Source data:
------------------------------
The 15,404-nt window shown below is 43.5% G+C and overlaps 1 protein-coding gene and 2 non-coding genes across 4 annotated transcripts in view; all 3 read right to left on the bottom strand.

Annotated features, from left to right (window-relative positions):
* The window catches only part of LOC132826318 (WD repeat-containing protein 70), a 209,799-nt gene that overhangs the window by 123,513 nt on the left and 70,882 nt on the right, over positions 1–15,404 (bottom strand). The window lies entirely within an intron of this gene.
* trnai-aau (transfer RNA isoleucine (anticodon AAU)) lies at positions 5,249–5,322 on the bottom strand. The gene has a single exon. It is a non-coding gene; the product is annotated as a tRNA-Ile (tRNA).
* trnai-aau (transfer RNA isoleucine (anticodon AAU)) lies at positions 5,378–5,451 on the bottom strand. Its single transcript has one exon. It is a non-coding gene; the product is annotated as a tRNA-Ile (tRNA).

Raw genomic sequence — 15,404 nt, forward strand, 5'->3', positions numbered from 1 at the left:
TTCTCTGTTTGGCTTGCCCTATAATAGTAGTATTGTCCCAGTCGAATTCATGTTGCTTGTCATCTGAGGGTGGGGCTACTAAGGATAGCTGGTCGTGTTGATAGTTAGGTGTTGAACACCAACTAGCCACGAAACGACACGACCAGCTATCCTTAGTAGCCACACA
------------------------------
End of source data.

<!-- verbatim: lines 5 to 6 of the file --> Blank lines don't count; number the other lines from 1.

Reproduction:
* trnai-aau (transfer RNA isoleucine (anticodon AAU)) lies at positions 5,378–5,451 on the bottom strand. Its single transcript has one exon. It is a non-coding gene; the product is annotated as a tRNA-Ile (tRNA).

Raw genomic sequence — 15,404 nt, forward strand, 5'->3', positions numbered from 1 at the left: